As one of the top leaders of the Zimbabwe African National Union-Patriotic Front (Zanu-PF), Chiwenga is likely to challenge President Emmerson Mnangagwa at the ruling party’s congress slated for October this year. He was one of the key army figures in a military coup that ousted Mugabe in 2017.
A likely successor of Mnangagwa before or after the 2023 general polls, his trusted contacts and confidants in the military, party, business and government have helped him lead a faction that is pushing the president out of power.
His influence in Zanu-PF political spheres dates back to colonial rule, but was weakened when he was enlisted into the newly-formed army just after independence.
Chiwenga commanded the First Brigade in Zimbabwe’s second-largest city of Bulawayo in 1981, and is accused of participating in a genocide – the Gukurahundi massacres that saw about 20,000 Ndebeles in Matabeleland and Midlands Province killed by a North Korean trained Fifth Brigade.
To date, Chiwenga and his associates have not yet formally apologised.
A trusted Mugabe confidante, Chiwenga became a commander of the Zimbabwe Defence Forces in 2004 after having led the Zimbabwe National Army since 1994.
Chiwenga is also tapping into a disgruntled old guard removed from the government by Mnangagwa,
The military supported the ‘Lacoste’ faction of the ruling party, led by the then Vice-President Mnangagwa. In November 2017, Chiwenga successfully led a military coup that toppled Mugabe and put Mnangagwa in power.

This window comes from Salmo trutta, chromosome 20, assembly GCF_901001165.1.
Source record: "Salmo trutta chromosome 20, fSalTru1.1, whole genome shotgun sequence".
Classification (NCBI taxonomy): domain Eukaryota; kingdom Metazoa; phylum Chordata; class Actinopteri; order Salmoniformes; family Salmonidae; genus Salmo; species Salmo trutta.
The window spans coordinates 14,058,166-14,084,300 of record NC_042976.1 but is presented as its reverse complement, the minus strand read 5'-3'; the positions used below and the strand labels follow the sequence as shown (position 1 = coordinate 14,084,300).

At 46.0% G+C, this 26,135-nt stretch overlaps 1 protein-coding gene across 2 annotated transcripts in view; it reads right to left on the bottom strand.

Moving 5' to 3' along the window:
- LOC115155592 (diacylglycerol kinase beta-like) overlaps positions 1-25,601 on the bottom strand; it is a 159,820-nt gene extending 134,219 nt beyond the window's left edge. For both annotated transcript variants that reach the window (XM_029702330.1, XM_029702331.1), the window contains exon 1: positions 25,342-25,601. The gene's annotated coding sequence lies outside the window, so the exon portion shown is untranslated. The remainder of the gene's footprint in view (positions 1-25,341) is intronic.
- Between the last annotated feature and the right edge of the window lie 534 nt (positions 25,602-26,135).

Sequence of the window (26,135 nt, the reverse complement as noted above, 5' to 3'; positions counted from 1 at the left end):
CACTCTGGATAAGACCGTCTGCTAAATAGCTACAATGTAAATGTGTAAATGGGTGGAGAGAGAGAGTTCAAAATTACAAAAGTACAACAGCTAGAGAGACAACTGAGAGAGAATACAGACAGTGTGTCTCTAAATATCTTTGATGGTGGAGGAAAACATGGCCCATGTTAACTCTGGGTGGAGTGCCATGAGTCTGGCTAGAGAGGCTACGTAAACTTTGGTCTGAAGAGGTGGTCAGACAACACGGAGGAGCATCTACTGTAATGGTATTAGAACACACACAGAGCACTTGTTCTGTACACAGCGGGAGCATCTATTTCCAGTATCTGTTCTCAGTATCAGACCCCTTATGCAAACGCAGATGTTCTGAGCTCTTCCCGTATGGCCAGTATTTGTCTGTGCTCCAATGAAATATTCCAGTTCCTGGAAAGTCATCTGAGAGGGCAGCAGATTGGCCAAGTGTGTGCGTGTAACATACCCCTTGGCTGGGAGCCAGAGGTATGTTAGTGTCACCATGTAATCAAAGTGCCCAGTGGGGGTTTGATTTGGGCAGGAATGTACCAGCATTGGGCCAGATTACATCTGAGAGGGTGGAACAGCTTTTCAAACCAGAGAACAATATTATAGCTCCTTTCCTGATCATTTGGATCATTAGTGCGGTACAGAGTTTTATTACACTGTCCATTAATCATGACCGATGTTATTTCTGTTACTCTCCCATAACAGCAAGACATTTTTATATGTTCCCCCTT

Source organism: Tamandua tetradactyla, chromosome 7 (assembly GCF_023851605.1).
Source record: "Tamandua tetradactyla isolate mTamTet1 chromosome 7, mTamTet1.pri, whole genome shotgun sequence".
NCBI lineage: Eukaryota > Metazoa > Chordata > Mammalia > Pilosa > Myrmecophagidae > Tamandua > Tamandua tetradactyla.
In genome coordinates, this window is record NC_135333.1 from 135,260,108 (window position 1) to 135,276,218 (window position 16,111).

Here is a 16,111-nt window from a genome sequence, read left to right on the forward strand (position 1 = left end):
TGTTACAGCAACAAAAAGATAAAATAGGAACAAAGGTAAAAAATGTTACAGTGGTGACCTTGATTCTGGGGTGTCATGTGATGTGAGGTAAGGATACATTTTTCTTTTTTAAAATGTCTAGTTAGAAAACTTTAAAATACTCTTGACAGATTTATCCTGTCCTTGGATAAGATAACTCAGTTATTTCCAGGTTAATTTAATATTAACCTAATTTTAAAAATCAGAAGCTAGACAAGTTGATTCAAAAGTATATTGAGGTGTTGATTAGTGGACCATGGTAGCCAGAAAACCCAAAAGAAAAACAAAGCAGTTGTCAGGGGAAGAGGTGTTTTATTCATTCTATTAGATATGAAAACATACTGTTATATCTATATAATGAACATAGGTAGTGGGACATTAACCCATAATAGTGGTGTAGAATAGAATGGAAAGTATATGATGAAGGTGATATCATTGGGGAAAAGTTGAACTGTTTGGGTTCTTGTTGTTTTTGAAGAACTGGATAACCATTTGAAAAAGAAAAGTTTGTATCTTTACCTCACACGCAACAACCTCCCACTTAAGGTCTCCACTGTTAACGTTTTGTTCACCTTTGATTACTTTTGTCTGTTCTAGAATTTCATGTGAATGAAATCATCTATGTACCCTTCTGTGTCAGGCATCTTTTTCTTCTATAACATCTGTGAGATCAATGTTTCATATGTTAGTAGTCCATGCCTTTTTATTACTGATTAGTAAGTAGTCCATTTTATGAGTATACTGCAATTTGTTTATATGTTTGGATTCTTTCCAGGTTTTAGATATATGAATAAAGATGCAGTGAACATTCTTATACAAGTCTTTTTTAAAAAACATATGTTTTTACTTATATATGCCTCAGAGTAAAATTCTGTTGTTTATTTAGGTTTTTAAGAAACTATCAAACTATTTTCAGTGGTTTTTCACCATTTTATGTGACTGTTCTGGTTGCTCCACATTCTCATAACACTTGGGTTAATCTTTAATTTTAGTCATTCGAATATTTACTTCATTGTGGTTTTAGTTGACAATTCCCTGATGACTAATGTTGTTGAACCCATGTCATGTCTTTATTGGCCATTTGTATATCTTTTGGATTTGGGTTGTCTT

He retired from the military to become vice-president in late 2018. However, his relationship with Mnangagwa became frosty when the latter started showing ambitions to lead the country beyond the 2023 harmonised elections.
Insiders say before the coup, there had been an agreement that Mnangagwa would lead the country for one term and then step down for Chiwenga to take over.
Although Chiwenga supports Mnangagwa in public, it is certain there are now two factions in Zanu-PF: one led by the president and another by his deputy.
Chiwenga has massive military support, but he is also tapping into a disgruntled old guard removed from the government by Mnangagwa, as well as some supporters and leaders of the exiled ‘Generation 40’ faction that was led by former First Lady Grace Mugabe.
Here are some of his closest associates – in the military, business and politics.
Chiwenga consults Anselem Sanyatwe, an ex-Presidential Guard (PG) commander, on both personal matters and matters of national interest.
With his military personnel from the infantry battalion and the PG, together with the Mechanised Brigade stationed at Inkomo Barracks in Harare, Sanyatwe played a critical role in the 2017 coup.
The PG, which is trained for urban warfare, is responsible for providing security for the president and his deputies as well as protecting Harare.
Sanyatwe’s PG killed six unarmed civilians on 1 August 2018, when they were deployed to quell demonstrations that erupted in Harare after the electoral body delayed announcing election results.
The US and the UK have since imposed sanctions on Sanyatwe and other security chiefs.
In 2019, Mnangagwa retired Sanyatwe from the army and posted him as ambassador to Tanzania, a move seen by many as weakening Chiwenga’s power base in the military.
Chiwenga and Sanyatwe, who are both Catholics, served together in the military during the colonial era and after independence.